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New Archbishop of Kenya
December 9, 2014. Pope Francis appointed Msgr. Martin Musonde Kivuva as new Archbishop of Mombasa (Kenya). He previously served as bishop of the diocese of Machakos (Kenya). 

Also, Adolfo Ramon Canecin was appointed coadjutor bishop of the diocese of Goya (Argentina).

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Community of Sant'Egidio reelects its president
December 9, 2014. Marco Impagliazzo has been reelected as president of the Community of Sant'Egidio by an assembly of 220 delegates from around the world. 
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Colombian bishop, resigns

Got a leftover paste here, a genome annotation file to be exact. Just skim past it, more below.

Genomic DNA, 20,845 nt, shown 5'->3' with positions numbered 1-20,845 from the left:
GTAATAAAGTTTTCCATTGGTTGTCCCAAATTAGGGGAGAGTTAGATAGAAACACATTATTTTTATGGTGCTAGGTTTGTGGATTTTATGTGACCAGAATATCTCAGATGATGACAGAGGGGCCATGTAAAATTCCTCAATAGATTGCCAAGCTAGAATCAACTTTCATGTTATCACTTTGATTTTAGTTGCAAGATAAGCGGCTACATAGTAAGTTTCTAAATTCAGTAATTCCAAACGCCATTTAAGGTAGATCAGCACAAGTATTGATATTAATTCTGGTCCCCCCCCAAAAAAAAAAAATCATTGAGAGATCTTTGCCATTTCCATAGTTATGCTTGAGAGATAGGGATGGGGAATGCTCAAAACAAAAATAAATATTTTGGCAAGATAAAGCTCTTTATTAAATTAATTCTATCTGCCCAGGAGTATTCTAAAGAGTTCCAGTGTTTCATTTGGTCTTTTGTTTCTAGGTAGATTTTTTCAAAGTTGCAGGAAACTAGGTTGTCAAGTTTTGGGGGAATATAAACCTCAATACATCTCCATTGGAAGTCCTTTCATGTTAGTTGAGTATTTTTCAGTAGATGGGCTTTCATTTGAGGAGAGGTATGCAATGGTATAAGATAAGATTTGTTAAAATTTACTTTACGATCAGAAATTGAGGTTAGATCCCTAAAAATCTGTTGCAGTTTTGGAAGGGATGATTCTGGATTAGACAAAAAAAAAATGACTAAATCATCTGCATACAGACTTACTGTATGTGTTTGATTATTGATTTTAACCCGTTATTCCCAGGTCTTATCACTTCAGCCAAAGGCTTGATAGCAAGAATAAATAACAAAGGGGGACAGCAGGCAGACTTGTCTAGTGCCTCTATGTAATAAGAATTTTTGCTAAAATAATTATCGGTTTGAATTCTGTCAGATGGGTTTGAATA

December 1, 2014. Pope Francis accepted the resignation of Msgr. Luis Alberto Parra Mora, Bishop of Mocoa-Sibundoy (Colombia). He is 70 years old.
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First message of Pope Francis in Turkey
November 28, 2014. Pope Francis signed the so-called Golden Book at Ataturk's Mausoleum in Ankara. There he wrote this message: "I express my sincerest good wishes so that Turkey, the natural bridge between two Continents, may not only be a crossroad, but also a place of encounter, dialogue and peaceful coexistence among men and women of good will of every culture, ethnicity and religion."
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Pope on Haiti